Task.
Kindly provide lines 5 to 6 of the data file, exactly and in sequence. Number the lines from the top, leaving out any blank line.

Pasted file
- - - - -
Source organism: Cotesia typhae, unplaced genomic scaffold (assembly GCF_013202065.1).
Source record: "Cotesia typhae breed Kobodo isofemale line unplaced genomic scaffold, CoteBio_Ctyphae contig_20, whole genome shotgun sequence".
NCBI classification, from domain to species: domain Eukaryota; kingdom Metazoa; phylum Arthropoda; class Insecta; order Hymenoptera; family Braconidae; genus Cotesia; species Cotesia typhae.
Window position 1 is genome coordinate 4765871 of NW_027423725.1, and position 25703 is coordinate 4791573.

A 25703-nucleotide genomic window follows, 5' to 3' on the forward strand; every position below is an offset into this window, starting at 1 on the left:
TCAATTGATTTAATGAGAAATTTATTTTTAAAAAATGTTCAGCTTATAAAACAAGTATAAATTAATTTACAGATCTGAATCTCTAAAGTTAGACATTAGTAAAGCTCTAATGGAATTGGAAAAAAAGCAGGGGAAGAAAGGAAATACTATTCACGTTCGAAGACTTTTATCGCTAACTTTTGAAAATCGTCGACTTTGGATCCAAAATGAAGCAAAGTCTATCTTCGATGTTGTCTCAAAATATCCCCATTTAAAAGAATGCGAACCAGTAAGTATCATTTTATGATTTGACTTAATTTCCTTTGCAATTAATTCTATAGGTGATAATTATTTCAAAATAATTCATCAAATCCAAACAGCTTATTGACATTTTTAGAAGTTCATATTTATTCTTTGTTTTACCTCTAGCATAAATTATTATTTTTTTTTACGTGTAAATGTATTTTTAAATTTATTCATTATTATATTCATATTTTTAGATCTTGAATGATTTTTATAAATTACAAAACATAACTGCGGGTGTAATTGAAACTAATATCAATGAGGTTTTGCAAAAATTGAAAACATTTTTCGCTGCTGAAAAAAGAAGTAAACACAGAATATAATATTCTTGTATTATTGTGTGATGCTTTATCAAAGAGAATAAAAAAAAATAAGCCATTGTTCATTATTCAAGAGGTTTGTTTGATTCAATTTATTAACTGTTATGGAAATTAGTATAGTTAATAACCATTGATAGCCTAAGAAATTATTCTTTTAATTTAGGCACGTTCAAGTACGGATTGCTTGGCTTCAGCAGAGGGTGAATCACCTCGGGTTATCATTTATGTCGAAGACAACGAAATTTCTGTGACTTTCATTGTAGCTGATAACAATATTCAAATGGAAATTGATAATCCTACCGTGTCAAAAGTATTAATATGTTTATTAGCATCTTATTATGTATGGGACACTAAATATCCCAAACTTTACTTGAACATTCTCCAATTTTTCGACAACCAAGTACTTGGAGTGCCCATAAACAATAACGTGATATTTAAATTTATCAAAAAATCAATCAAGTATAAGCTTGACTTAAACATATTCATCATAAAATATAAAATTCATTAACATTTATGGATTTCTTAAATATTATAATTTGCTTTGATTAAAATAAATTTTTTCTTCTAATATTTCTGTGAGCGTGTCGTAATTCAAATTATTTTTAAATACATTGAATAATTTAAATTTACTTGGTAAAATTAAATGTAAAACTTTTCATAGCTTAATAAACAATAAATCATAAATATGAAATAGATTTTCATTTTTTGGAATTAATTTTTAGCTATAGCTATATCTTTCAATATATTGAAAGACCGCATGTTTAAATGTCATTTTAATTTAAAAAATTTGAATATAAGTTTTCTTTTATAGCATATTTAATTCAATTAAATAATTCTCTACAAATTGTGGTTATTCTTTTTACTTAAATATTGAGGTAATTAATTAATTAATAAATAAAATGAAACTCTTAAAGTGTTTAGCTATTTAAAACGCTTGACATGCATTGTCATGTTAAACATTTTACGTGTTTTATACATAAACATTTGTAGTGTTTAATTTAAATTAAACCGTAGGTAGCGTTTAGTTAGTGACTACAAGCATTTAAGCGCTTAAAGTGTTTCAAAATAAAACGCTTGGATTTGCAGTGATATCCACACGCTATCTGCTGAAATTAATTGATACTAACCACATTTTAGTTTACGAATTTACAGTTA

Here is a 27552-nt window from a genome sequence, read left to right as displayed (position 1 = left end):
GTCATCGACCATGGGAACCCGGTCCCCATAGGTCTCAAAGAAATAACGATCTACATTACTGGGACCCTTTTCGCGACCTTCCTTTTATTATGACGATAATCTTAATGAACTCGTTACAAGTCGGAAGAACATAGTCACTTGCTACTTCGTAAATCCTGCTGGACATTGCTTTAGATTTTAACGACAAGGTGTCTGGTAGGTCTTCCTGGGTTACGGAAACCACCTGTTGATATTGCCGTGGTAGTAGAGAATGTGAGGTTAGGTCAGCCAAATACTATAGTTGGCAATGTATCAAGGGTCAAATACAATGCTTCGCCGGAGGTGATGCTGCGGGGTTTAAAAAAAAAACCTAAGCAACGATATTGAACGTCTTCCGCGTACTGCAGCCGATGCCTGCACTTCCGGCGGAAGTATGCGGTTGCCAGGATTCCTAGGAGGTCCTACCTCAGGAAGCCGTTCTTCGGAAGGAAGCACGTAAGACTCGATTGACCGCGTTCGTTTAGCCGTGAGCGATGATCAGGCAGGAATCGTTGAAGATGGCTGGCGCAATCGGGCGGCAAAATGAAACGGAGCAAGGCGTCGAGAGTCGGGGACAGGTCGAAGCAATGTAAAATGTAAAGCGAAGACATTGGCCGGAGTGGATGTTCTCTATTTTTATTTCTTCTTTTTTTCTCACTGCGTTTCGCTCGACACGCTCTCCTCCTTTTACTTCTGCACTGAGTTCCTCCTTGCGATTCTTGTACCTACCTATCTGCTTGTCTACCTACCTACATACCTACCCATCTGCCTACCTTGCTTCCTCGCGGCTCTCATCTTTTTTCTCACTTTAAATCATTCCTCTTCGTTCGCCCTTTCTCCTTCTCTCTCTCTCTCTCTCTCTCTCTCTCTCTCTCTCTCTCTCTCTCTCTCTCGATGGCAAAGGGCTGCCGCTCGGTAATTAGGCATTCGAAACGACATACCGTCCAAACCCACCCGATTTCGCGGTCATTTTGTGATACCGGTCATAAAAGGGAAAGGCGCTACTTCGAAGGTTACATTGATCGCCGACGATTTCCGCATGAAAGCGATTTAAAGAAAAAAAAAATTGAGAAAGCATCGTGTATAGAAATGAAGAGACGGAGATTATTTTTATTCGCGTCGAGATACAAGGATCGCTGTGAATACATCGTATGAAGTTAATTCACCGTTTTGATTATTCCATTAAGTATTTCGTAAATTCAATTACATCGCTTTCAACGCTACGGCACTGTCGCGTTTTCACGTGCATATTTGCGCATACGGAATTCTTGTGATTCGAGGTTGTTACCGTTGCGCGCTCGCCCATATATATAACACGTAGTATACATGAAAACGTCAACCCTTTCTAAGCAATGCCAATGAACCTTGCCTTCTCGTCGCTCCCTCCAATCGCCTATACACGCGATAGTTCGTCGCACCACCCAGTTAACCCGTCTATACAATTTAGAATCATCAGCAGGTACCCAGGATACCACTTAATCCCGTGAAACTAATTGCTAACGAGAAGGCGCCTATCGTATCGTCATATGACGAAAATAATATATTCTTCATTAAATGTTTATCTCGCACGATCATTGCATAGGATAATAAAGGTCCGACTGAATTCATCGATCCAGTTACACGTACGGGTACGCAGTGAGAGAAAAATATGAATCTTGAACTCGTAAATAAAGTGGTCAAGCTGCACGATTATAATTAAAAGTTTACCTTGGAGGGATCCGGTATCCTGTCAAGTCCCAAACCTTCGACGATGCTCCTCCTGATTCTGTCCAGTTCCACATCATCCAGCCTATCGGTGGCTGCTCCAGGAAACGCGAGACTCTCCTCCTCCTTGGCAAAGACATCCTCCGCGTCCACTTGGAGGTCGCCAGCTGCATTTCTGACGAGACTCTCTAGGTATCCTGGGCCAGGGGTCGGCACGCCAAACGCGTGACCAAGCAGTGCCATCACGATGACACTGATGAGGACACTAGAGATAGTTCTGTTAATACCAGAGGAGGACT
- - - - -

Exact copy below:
A 25703-nucleotide genomic window follows, 5' to 3' on the forward strand; every position below is an offset into this window, starting at 1 on the left:
TCAATTGATTTAATGAGAAATTTATTTTTAAAAAATGTTCAGCTTATAAAACAAGTATAAATTAATTTACAGATCTGAATCTCTAAAGTTAGACATTAGTAAAGCTCTAATGGAATTGGAAAAAAAGCAGGGGAAGAAAGGAAATACTATTCACGTTCGAAGACTTTTATCGCTAACTTTTGAAAATCGTCGACTTTGGATCCAAAATGAAGCAAAGTCTATCTTCGATGTTGTCTCAAAATATCCCCATTTAAAAGAATGCGAACCAGTAAGTATCATTTTATGATTTGACTTAATTTCCTTTGCAATTAATTCTATAGGTGATAATTATTTCAAAATAATTCATCAAATCCAAACAGCTTATTGACATTTTTAGAAGTTCATATTTATTCTTTGTTTTACCTCTAGCATAAATTATTATTTTTTTTTACGTGTAAATGTATTTTTAAATTTATTCATTATTATATTCATATTTTTAGATCTTGAATGATTTTTATAAATTACAAAACATAACTGCGGGTGTAATTGAAACTAATATCAATGAGGTTTTGCAAAAATTGAAAACATTTTTCGCTGCTGAAAAAAGAAGTAAACACAGAATATAATATTCTTGTATTATTGTGTGATGCTTTATCAAAGAGAATAAAAAAAAATAAGCCATTGTTCATTATTCAAGAGGTTTGTTTGATTCAATTTATTAACTGTTATGGAAATTAGTATAGTTAATAACCATTGATAGCCTAAGAAATTATTCTTTTAATTTAGGCACGTTCAAGTACGGATTGCTTGGCTTCAGCAGAGGGTGAATCACCTCGGGTTATCATTTATGTCGAAGACAACGAAATTTCTGTGACTTTCATTGTAGCTGATAACAATATTCAAATGGAAATTGATAATCCTACCGTGTCAAAAGTATTAATATGTTTATTAGCATCTTATTATGTATGGGACACTAAATATCCCAAACTTTACTTGAACATTCTCCAATTTTTCGACAACCAAGTACTTGGAGTGCCCATAAACAATAACGTGATATTTAAATTTATCAAAAAATCAATCAAGTATAAGCTTGACTTAAACATATTCATCATAAAATATAAAATTCATTAACATTTATGGATTTCTTAAATATTATAATTTGCTTTGATTAAAATAAATTTTTTCTTCTAATATTTCTGTGAGCGTGTCGTAATTCAAATTATTTTTAAATACATTGAATAATTTAAATTTACTTGGTAAAATTAAATGTAAAACTTTTCATAGCTTAATAAACAATAAATCATAAATATGAAATAGATTTTCATTTTTTGGAATTAATTTTTAGCTATAGCTATATCTTTCAATATATTGAAAGACCGCATGTTTAAATGTCATTTTAATTTAAAAAATTTGAATATAAGTTTTCTTTTATAGCATATTTAATTCAATTAAATAATTCTCTACAAATTGTGGTTATTCTTTTTACTTAAATATTGAGGTAATTAATTAATTAATAAATAAAATGAAACTCTTAAAGTGTTTAGCTATTTAAAACGCTTGACATGCATTGTCATGTTAAACATTTTACGTGTTTTATACATAAACATTTGTAGTGTTTAATTTAAATTAAACCGTAGGTAGCGTTTAGTTAGTGACTACAAGCATTTAAGCGCTTAAAGTGTTTCAAAATAAAACGCTTGGATTTGCAGTGATATCCACACGCTATCTGCTGAAATTAATTGATACTAACCACATTTTAGTTTACGAATTTACAGTTA